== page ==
Due to the current administration and Vice President Mike Pence’s alleged support of the practice in particular, many more people know about conversion therapy now. It’s come in some ways to represent the repressive, backward views that seem lately to be gaining hold. White’s book looks squarely at these movements and these communities ruled by ignorance and fear, and approaches them with a level of nuance often missing from work by writers or pundits who either have never lived in such communities, or who escaped them at the first chance they were given. Yet what makes White’s novel feel so urgent and so fresh, is the startling compassion he evinces for the place on which it centers, the effort that is made to give breadth and humanity to a part of the world both he and his book’s narrator are from, and by which both of them were unavoidably shaped.
Like his protagonist, White grew up in an evangelical community in the Mississippi Delta, and struggled to come to terms with his sexuality. He didn’t admit to himself that he was gay until well into adulthood, after he had left Mississippi and his community to pursue an academic career, first in Ohio and then in Nebraska. He talks about his effort to make his identity cohere with his connection to where he is from, and how he has tried to negotiate a bridge between self-acceptance and compassionate understanding of his family and childhood.
But the book is not a work of autobiography. Rather, he describes his novel as “an alternative history for myself. It was a way of thinking about what my life would have been like had I been outed or come out at an an early age. Something it took me a long time to grapple with was that if I had been outed at that age, or if I had confessed some of my feelings to my parents, the reaction would have been ‘ok this is a problem, let’s see about fixing it,’ and my reaction would have been, ‘yes! I’m down, let’s do this!’ That’s so scary to me, and also heartbreaking. In the book, [protagonist] Will, wants to go to conversion therapy, he is just as much in support of that choice. I wanted to show how often that’s the case because I think people don’t realize that.”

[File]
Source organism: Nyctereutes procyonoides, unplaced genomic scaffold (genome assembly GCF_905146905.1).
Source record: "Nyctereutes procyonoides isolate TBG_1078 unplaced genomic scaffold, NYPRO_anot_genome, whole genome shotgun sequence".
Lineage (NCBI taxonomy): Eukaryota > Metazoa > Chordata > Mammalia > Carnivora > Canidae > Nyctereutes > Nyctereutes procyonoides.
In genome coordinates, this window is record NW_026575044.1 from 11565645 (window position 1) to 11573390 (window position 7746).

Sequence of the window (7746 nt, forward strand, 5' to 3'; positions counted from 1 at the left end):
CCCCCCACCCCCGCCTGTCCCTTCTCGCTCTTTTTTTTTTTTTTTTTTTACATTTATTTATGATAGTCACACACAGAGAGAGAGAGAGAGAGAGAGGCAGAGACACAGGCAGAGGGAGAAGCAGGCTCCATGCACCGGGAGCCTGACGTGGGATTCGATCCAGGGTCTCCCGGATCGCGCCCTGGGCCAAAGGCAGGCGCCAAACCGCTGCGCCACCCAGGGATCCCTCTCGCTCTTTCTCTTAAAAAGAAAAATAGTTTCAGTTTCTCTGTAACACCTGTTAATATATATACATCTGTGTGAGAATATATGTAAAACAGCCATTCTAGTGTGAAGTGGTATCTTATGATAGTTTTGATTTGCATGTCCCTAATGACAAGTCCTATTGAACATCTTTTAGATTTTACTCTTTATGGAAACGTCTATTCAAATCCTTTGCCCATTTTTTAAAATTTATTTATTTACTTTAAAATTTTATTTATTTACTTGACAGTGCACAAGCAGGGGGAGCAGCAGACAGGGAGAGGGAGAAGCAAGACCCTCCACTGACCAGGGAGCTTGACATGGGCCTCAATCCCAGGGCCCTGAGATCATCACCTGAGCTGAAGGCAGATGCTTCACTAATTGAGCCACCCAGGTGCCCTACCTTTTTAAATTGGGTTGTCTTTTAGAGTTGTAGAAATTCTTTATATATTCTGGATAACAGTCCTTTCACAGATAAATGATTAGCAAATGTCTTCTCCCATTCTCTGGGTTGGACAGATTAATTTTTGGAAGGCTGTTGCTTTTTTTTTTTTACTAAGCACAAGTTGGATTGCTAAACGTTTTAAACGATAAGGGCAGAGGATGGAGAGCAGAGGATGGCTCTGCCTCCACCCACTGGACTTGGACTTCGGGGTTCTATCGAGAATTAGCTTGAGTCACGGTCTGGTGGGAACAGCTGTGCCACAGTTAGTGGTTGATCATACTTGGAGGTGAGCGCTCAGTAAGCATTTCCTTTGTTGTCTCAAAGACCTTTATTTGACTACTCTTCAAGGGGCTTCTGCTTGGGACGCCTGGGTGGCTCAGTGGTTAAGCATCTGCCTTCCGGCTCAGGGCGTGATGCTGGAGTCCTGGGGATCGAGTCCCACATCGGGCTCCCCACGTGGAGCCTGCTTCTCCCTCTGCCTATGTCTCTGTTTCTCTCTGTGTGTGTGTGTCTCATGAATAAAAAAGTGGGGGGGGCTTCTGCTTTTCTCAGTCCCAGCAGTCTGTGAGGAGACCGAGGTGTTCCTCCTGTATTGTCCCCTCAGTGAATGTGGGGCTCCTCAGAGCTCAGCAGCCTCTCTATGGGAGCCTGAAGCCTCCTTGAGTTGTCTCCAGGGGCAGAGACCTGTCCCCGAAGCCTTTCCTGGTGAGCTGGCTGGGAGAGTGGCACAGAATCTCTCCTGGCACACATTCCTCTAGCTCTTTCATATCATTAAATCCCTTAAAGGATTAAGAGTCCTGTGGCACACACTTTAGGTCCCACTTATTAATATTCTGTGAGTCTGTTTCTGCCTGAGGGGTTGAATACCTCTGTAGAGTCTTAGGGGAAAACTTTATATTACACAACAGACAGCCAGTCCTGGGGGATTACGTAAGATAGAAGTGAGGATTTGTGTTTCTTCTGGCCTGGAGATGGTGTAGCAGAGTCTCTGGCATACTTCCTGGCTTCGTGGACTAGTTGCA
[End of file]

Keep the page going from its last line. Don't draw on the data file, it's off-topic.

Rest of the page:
But he also stresses the difference between himself and his narrator, and that the book is a work of fiction in the tradition of coming of age novels, LGBTQ literature and literature of the South. “It started from a place of autobiography,” he explains, “but then when I started writing the characters had a life and history totally different from mine and Will became this very different person.” White’s parents are still alive, and he’s still deeply connected to the part of the South in which he was raised, a community that he says has been surprisingly accepting of his identity and choices.